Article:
During his four-day visit to the country, which began on November 3rd, Pope Francis hopes to promote cooperation and interfaith dialogue between the various religious sects of Bahrain. Bahrain, a country with a majority Shiite Muslim population, is ruled by a Sunni royal family, and also features a sizeable Christian contingent that makes up about 10% of the country’s population. In addition to hosting Pope Francis, the meeting includes faith leaders such as Sunni Cleric Sheikh Ahmed al-Tayeb, Orthodox Patriarch Bartholomew I, and several rabbis from the United States. At the conference, Francis calls for all people of good will to join in a “brotherhood of peace,” whether those people are Catholic, Muslim, Orthodox Christian, or follow any other creed.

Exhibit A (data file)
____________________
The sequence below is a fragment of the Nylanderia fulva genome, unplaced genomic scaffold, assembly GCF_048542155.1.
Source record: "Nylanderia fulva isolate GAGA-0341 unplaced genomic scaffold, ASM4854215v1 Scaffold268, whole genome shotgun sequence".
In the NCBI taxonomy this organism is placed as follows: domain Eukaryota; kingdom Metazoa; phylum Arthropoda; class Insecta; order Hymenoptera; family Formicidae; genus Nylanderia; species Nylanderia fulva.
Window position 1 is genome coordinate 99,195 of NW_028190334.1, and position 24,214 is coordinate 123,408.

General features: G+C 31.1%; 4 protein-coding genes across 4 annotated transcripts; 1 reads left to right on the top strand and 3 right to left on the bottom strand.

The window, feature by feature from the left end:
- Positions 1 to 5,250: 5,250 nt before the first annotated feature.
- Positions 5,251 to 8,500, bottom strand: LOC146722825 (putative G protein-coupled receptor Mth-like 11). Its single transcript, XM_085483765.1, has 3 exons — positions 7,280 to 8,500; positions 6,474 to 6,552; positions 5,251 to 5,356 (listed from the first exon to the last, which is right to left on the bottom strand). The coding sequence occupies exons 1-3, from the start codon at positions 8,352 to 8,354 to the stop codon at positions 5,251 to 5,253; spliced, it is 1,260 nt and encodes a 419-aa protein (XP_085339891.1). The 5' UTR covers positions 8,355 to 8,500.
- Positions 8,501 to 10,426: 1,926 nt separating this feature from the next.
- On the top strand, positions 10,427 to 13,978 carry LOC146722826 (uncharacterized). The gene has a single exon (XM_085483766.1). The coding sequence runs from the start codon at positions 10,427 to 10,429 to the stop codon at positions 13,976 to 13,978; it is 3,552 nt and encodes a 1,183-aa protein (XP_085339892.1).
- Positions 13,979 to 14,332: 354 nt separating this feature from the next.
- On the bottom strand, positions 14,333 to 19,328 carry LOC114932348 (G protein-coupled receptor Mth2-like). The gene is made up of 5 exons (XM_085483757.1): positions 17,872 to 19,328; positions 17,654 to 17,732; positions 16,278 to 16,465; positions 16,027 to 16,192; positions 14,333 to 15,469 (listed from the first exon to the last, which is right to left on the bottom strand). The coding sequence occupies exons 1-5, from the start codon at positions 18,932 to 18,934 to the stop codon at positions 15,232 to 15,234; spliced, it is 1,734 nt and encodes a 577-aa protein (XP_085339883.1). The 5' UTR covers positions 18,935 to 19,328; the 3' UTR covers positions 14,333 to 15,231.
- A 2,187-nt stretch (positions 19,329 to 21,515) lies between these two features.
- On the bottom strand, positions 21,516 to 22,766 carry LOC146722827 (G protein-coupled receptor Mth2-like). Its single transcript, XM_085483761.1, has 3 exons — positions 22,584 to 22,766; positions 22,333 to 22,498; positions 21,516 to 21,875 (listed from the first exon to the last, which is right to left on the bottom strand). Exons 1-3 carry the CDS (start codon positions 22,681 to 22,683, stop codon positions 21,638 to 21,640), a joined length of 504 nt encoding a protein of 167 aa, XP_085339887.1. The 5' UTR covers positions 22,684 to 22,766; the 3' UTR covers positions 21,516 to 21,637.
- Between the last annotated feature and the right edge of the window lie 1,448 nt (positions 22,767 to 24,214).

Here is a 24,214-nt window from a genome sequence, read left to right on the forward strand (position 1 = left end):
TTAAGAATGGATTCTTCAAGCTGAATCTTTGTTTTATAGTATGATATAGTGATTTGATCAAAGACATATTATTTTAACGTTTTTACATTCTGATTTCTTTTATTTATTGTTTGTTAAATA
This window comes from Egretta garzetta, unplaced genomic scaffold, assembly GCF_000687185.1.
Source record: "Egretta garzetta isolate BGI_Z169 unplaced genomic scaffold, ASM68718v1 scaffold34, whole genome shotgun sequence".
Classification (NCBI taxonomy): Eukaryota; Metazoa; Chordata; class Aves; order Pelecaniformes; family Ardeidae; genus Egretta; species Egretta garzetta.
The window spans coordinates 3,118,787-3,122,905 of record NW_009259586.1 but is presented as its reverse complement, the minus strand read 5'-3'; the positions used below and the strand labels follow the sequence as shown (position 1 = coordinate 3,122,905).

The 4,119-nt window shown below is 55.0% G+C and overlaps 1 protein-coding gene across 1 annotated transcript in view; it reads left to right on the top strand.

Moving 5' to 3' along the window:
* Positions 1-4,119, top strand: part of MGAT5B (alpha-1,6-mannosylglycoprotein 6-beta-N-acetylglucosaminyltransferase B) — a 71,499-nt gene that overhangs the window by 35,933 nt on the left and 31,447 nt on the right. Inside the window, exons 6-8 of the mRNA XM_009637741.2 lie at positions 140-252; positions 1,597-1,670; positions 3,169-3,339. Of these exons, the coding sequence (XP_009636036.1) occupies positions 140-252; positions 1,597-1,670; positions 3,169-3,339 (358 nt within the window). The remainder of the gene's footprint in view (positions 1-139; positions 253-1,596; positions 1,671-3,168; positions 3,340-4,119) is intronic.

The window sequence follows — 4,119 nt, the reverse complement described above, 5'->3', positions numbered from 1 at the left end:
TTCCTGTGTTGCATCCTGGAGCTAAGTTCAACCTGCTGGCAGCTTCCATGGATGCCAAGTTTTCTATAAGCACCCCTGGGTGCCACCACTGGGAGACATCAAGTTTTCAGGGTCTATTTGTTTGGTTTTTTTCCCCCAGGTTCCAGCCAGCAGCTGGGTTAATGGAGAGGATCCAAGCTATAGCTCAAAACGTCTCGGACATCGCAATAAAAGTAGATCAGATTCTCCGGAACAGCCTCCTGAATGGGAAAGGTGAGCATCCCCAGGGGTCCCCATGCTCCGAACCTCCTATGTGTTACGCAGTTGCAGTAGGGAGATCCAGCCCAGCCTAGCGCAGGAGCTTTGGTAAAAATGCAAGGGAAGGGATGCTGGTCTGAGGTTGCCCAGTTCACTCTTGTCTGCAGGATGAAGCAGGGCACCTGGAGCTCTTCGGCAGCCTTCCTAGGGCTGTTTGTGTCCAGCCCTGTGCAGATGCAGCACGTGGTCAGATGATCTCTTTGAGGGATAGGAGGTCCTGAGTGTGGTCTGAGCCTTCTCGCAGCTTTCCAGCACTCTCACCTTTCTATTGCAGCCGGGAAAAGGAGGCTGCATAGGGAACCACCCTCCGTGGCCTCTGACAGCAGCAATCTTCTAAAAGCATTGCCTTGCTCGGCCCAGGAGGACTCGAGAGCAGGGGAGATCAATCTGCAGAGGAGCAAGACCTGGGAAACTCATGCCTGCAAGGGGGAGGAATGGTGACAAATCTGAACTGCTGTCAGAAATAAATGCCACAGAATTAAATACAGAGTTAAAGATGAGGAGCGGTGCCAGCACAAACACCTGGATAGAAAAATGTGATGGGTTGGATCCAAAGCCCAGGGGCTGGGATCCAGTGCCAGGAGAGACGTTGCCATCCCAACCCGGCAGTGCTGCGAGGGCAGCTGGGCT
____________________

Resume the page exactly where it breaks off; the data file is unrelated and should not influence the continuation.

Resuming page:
This visit marks Francis’ third trip to the Middle East since 2019, after a 2019 trip to Abu Dhabi and a 2021 visit to Iraq. Bahrain is home to the Gulf’s first Catholic Church, the Sacred Heart parish, which opened in 1939, as well as its biggest one, Our Lady of Arabia Cathedral. It’s expected that Pope Francis will visit the cathedral during his stay, and follow that visit with a public mass in Bahrain’s national stadium on Saturday.